Romans 16 is a dreaded public Scripture reading for any young seminary student or pastoral intern. I know — I was asked to do that reading by my pastor as a first or second-year seminarian, and I poured over my Bible and Greek New Testament for much too long, attempting to sort out the correct pronunciation of each of the unusual names in that passage.
In the opening 16 verses of that chapter, Paul mentions 29 different people — 27 by name — and says of each of them, “greet ______…” It makes you wonder, “why did Paul take the time to offer greetings to so many different people, and what does it even mean to “greet” someone?”
To answer the last question first, to greet someone was to hospitably recognize someone. It was a way of expressing happiness at the arrival of someone or something. It was a greeting or gesture that communicated hospitality and friendship or fellowship at one’s arrival. We might say today, “I’m so glad to see you!”
But why would Paul single out so many different people in the Roman church?
Perhaps he gives us a hint in verse 17, where he warns the church to avoid those who were causing ““dissensions and hindrances contrary to the teaching which you learned.” So the list of 29 people he greeted served as a reminder of those who were faithfully engaged in ministry and were not divisive — they could be trusted. “Follow them and people like them,” we might imagine Paul saying.
What’s also interesting about all the greetings, is that with each individual or group of people to whom he offers greetings, he also offers a commendation of some kind. So he says Phoebe is “is a servant of the church which is at Cenchrea” (v. 1). And Epaenetus he calls, “my beloved” (v. 5). And Mary “has worked hard for you” (v. 6). And Rufus is “a choice man in the Lord” (v. 13). Over and over, he offers commendation.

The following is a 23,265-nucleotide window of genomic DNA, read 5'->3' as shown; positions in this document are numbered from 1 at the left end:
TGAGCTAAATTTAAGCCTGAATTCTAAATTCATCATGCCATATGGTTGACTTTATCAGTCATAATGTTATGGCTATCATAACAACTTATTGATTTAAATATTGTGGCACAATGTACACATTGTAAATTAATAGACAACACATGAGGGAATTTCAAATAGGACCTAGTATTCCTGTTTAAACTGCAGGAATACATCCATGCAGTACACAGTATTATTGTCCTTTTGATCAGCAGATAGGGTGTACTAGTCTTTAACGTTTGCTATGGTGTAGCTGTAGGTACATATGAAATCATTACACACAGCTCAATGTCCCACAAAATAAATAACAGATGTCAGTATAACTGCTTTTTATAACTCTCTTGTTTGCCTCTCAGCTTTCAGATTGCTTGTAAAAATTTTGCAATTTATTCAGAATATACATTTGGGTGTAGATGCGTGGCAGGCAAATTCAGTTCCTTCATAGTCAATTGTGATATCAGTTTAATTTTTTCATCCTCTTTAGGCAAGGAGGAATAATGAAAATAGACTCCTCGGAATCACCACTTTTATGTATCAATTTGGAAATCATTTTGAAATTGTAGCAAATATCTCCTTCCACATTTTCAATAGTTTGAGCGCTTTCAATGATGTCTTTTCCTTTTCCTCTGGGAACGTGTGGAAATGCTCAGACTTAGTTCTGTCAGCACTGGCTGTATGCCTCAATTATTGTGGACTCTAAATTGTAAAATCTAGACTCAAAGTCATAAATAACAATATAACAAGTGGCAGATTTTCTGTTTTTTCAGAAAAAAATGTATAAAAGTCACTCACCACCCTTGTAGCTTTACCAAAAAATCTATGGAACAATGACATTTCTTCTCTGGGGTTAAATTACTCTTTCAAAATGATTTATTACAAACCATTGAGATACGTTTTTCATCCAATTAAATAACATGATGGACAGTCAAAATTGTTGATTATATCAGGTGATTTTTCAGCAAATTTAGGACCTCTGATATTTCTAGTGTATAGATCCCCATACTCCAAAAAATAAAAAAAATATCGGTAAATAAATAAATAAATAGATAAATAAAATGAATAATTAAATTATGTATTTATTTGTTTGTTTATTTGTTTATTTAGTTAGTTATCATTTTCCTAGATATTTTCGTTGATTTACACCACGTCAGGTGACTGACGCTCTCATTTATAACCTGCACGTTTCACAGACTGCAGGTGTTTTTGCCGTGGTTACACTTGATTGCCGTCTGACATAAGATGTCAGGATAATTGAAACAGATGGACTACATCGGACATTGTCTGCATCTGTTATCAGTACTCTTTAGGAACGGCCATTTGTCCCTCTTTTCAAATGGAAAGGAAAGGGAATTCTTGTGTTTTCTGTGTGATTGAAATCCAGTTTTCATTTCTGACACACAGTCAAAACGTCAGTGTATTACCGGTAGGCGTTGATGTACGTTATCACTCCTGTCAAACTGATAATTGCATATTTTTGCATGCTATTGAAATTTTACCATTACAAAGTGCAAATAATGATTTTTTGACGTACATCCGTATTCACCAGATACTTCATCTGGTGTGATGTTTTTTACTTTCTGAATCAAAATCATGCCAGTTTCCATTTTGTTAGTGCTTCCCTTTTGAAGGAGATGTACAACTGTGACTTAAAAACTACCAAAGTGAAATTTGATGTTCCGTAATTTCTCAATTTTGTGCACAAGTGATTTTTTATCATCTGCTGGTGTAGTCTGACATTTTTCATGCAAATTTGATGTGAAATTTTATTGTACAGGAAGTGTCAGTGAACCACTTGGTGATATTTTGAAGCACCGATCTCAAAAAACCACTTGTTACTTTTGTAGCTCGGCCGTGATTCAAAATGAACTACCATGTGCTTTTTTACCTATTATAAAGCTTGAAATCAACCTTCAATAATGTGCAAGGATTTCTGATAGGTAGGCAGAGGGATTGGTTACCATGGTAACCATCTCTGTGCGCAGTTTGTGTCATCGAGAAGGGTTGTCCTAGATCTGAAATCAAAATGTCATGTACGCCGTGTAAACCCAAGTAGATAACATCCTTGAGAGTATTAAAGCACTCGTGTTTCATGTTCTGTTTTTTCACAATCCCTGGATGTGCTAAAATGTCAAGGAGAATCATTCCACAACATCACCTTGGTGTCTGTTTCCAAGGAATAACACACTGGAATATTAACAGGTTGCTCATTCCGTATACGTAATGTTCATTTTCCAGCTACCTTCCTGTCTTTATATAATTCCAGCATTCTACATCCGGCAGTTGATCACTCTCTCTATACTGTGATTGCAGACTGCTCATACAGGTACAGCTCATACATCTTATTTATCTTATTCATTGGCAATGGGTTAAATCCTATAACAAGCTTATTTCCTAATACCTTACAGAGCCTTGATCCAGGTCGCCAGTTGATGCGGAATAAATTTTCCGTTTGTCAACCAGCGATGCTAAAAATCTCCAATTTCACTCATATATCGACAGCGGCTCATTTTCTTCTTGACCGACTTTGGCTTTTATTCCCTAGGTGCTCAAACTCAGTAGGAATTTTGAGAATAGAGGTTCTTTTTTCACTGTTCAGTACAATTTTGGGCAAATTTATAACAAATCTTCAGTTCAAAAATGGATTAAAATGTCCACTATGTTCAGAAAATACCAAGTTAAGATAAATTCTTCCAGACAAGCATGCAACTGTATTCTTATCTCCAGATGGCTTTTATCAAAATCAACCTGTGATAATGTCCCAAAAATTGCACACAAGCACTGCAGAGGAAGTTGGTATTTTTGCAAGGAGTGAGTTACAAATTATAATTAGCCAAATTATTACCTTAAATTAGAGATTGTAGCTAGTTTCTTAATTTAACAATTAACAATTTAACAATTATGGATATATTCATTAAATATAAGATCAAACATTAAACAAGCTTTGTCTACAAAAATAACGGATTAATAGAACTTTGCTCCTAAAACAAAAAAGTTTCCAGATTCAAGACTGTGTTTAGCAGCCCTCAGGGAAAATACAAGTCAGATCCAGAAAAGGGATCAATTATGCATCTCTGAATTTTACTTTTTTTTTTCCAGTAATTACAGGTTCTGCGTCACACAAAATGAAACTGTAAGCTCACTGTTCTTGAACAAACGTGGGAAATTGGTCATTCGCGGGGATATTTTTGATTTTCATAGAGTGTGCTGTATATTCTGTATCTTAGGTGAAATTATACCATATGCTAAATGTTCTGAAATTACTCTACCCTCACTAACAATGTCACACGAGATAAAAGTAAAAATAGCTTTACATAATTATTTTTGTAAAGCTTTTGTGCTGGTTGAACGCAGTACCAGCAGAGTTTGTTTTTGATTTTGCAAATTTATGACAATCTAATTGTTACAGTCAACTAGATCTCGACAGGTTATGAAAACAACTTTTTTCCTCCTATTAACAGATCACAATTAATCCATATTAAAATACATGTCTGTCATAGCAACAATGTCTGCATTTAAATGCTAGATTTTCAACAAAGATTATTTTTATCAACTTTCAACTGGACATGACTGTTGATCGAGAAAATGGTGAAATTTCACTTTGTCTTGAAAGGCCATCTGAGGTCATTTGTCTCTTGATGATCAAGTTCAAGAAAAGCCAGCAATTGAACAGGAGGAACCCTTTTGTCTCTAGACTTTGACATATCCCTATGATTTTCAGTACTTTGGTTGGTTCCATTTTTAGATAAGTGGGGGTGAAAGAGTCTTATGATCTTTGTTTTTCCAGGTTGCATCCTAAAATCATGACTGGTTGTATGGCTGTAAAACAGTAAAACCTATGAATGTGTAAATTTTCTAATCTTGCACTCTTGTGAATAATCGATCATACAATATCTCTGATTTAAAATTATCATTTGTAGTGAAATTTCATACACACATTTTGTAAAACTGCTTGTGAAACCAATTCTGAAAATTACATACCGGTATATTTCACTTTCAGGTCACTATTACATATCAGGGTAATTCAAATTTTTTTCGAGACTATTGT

And with those commendations, he reminds the Roman readers that each individual in the church fulfills a role and function in the church (see Rom. 12:3ff). The growth of the church was dependent on each person fulfilling their individual roles, and Paul’s commendations were his way of offering observations of how he saw these people exercising their gifts for the good of the body. And it was also a reminder of the necessity of each person and the joyful embrace of each person. In any church, there are bound to be difficult and broken relationships and these words by Paul serve to remind the Romans that each person not only must be recognized for his part in the body, but each person must also be embraced, welcomed, and loved.
So how do you relate to the individuals in your church body? Can you take some time today and think through the various ministries of your church, or go through a directory or listing of your church family and give thanks to God for each individual’s part in your church? And can you embrace and thank each person individually for their participation in your church fellowship?
Can you, like Paul, greet every person in your church as your friend and co-laborer?